David Barnard will run his ninth six-day desert race this weekend as he aims to complete a marathon on all seven continents. The weekend’s race will see him run on his sixth continent through the Australian Simpson Desert. All of this to raise funds for the Hippo Roller and to increase public understanding of the water-related issues around the world.
David Barnard has been participating in multi-stage desert foot races in remote parts of the world since 2010. From the Kalahari, Namib and Sahara Deserts in Africa, to the Gobi Desert in China, the Atacama Desert in Chile, the Grand Canyon in the United States, and the most extreme of them all, The Last Desert Race in 2014 in Antarctica.
“My next desert race is the 250 km Big Red Run from June 24 to 29 in the Simpson Desert in Australia. I enter these events both for the physical challenge associated with running self-supported through the deserts of the world, as well as to raise money and awareness for organisations at the forefront of responding to many of the key development challenges facing Africa,” Barnard says.
Running for Water
Water is a precious resource. It is also a scarce resource, and its presence and availability is often taken for granted. South Africa is currently recovering from the worst drought in living memory.
Though the UN Sustainable Development Goals, launched in 2015, include a target to ensure everyone has access to safe water by 2030, there remains more than 600 million people worldwide who are still without a safe water supply close to home, many of them living in rural Africa. As a result, they spend countless hours queuing or trekking to distant sources, and carrying heavy buckets.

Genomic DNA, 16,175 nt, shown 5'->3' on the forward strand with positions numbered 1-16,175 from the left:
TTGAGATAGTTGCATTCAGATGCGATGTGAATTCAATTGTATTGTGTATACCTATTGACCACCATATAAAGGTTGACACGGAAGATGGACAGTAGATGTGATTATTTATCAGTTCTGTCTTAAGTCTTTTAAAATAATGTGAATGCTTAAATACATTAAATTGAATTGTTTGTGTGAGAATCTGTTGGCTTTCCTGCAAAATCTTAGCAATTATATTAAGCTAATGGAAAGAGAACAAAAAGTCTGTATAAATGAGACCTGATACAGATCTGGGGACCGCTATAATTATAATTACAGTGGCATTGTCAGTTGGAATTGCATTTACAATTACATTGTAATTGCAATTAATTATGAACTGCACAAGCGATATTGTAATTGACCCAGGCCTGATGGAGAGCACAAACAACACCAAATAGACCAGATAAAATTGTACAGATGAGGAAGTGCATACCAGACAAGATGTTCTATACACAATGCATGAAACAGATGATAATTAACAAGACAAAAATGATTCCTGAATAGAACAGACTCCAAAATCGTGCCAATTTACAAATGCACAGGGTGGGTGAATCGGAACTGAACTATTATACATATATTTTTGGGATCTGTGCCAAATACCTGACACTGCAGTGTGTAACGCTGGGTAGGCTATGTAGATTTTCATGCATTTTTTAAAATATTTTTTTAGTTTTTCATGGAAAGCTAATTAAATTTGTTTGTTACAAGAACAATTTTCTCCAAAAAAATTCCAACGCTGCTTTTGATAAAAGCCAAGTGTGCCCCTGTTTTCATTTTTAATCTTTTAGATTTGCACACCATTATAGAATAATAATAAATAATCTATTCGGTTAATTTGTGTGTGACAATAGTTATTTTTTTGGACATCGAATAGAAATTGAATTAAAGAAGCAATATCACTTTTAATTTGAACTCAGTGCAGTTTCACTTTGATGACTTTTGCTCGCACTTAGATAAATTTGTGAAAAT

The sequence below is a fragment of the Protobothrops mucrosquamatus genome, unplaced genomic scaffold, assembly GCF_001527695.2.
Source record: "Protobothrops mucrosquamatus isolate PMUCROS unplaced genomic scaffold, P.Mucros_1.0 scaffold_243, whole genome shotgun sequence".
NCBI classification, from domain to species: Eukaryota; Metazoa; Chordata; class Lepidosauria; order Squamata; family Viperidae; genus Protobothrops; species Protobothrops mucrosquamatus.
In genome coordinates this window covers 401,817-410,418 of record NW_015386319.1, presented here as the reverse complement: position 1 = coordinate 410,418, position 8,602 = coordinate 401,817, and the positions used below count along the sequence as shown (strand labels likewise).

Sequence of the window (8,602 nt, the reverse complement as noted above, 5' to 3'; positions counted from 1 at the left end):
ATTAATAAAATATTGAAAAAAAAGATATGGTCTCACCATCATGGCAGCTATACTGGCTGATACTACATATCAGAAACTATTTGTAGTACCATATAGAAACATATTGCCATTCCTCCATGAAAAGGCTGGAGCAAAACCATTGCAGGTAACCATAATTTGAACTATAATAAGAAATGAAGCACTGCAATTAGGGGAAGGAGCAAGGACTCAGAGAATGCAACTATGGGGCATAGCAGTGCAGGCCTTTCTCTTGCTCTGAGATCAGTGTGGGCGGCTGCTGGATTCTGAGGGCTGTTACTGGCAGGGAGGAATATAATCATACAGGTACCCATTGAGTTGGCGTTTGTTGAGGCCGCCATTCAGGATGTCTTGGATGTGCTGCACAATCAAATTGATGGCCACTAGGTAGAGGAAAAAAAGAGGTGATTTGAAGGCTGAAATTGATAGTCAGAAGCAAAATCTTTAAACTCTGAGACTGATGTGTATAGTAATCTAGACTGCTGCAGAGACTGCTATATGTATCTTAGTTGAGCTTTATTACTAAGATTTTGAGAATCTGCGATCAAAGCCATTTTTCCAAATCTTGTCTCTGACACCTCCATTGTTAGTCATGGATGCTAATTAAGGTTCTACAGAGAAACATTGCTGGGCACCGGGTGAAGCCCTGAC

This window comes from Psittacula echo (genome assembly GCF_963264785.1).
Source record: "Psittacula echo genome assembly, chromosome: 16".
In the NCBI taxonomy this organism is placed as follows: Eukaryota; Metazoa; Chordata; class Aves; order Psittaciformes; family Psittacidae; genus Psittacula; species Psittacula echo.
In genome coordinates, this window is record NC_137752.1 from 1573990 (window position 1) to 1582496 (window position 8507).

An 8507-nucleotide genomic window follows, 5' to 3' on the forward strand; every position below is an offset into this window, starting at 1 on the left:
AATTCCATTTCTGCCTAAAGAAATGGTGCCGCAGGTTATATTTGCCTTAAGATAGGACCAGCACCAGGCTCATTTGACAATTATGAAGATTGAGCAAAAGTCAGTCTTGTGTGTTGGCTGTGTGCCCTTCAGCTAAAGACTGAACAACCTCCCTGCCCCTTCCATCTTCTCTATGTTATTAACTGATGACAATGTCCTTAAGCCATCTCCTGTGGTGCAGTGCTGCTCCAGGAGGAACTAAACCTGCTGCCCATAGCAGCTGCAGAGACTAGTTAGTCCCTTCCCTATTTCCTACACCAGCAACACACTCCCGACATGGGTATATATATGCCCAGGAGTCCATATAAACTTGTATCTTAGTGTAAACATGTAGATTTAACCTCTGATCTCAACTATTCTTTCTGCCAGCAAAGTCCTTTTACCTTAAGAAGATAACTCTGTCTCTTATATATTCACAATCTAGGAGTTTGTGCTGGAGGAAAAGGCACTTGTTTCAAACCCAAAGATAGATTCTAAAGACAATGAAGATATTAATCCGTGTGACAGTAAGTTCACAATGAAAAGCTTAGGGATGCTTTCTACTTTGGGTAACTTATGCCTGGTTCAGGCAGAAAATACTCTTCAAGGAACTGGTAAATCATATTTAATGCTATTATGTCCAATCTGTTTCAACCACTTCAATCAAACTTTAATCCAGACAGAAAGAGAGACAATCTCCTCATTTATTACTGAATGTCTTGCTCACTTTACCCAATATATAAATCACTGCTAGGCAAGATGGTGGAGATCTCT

“Fortunately, a uniquely South African invention makes it extremely easy to collect, move and store water in rural conditions; up to five-times more water than a single bucket, by simply rolling it along the ground,” Barnard notes.
The Hippo Roller is a simple solution to millions of people living in areas without adequate access to water. Specifically designed to last many years in tough rural terrain, it enables them to transport up to 90 litres to their homes and gardens, making more water and time available for education, household tasks and food production.
Hippo Roller and you
It costs US$ 125 (R1 634) to manufacture and distribute a Hippo Roller, and Barnard’s aim is to raise US$ 6 250 (R81 706), which should cover the cost of manufacturing, and distributing 50 Hippo Rollers to needy communities in South Africa. Imvubu Projects will manufacture the Hippo Rollers, while Youthzones will help distribute them within needy communities.
“The impact of the Hippo Roller is real, immediate and it changes the lives of millions of people. The world’s future and our lives depend on having enough clean, safe water. We need extraordinary commitment to ensure clean water for all,” Barnard says.
To donate to the cause, you can visit David Barnard’s website.